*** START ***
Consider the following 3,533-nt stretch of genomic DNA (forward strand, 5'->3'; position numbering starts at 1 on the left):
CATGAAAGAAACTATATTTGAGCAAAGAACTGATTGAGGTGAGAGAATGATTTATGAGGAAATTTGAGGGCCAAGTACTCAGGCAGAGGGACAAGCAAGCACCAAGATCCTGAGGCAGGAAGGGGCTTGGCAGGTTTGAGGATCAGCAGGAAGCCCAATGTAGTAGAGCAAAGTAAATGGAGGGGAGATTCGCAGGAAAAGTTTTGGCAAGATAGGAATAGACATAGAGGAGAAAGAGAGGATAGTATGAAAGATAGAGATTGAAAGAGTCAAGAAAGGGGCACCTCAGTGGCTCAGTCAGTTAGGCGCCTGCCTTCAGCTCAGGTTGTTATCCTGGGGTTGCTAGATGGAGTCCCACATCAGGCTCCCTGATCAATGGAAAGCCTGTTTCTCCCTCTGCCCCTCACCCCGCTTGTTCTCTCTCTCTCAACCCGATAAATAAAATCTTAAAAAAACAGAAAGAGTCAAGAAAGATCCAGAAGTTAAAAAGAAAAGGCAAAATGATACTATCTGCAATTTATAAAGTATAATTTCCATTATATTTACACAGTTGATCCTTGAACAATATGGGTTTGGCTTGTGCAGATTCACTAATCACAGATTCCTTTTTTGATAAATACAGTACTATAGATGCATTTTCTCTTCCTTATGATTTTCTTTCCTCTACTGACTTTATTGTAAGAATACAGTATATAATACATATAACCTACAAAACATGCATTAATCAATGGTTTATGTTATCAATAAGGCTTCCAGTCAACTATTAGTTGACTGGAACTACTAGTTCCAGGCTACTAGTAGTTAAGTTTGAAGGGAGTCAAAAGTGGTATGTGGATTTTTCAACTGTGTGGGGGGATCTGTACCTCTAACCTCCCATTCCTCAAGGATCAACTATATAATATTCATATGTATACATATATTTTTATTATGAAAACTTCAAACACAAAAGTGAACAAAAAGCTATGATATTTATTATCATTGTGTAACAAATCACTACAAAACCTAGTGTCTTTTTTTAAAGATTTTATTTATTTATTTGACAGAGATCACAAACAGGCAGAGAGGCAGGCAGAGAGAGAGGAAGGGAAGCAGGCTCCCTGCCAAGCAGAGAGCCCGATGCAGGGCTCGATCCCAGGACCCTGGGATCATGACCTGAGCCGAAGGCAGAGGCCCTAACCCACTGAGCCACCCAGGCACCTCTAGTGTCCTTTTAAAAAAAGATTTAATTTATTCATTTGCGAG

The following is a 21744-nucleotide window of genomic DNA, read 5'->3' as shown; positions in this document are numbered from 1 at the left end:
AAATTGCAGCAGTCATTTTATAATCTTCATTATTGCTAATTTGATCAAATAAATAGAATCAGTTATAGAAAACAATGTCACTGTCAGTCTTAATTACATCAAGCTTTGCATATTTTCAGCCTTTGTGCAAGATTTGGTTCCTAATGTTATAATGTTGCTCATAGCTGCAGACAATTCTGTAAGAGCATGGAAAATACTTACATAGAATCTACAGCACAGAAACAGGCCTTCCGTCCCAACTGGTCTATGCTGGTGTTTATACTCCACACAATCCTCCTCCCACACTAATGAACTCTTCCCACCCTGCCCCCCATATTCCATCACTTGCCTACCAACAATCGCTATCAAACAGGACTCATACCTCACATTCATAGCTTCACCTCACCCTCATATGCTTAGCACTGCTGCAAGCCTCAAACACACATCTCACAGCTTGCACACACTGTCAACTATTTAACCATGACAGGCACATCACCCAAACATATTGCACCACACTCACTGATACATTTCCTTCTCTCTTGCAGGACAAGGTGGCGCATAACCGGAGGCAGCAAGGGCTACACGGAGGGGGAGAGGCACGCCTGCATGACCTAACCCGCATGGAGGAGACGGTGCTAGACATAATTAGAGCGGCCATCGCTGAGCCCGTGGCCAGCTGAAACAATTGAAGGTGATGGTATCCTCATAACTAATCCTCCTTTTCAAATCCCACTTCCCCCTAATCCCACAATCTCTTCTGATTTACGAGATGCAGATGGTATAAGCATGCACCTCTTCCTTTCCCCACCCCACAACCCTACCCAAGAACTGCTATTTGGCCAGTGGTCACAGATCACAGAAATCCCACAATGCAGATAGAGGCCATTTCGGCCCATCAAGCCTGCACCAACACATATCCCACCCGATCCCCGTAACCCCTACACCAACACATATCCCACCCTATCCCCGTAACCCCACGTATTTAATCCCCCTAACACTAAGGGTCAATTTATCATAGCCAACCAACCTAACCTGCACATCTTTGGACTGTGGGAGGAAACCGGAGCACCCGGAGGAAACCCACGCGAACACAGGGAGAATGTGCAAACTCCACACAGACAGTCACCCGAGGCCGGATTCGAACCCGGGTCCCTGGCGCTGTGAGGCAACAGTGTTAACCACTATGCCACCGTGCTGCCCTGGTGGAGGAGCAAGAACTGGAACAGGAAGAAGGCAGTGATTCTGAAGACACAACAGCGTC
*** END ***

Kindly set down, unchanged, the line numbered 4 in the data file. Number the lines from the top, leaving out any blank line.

AAATTGCAGCAGTCATTTTATAATCTTCATTATTGCTAATTTGATCAAATAAATAGAATCAGTTATAGAAAACAATGTCACTGTCAGTCTTAATTACATCAAGCTTTGCATATTTTCAGCCTTTGTGCAAGATTTGGTTCCTAATGTTATAATGTTGCTCATAGCTGCAGACAATTCTGTAAGAGCATGGAAAATACTTACATAGAATCTACAGCACAGAAACAGGCCTTCCGTCCCAACTGGTCTATGCTGGTGTTTATACTCCACACAATCCTCCTCCCACACTAATGAACTCTTCCCACCCTGCCCCCCATATTCCATCACTTGCCTACCAACAATCGCTATCAAACAGGACTCATACCTCACATTCATAGCTTCACCTCACCCTCATATGCTTAGCACTGCTGCAAGCCTCAAACACACATCTCACAGCTTGCACACACTGTCAACTATTTAACCATGACAGGCACATCACCCAAACATATTGCACCACACTCACTGATACATTTCCTTCTCTCTTGCAGGACAAGGTGGCGCATAACCGGAGGCAGCAAGGGCTACACGGAGGGGGAGAGGCACGCCTGCATGACCTAACCCGCATGGAGGAGACGGTGCTAGACATAATTAGAGCGGCCATCGCTGAGCCCGTGGCCAGCTGAAACAATTGAAGGTGATGGTATCCTCATAACTAATCCTCCTTTTCAAATCCCACTTCCCCCTAATCCCACAATCTCTTCTGATTTACGAGATGCAGATGGTATAAGCATGCACCTCTTCCTTTCCCCACCCCACAACCCTACCCAAGAACTGCTATTTGGCCAGTGGTCACAGATCACAGAAATCCCACAATGCAGATAGAGGCCATTTCGGCCCATCAAGCCTGCACCAACACATATCCCACCCGATCCCCGTAACCCCTACACCAACACATATCCCACCCTATCCCCGTAACCCCACGTATTTAATCCCCCTAACACTAAGGGTCAATTTATCATAGCCAACCAACCTAACCTGCACATCTTTGGACTGTGGGAGGAAACCGGAGCACCCGGAGGAAACCCACGCGAACACAGGGAGAATGTGCAAACTCCACACAGACAGTCACCCGAGGCCGGATTCGAACCCGGGTCCCTGGCGCTGTGAGGCAACAGTGTTAACCACTATGCCACCGTGCTGCCCTGGTGGAGGAGCAAGAACTGGAACAGGAAGAAGGCAGTGATTCTGAAGACACAACAGCGTC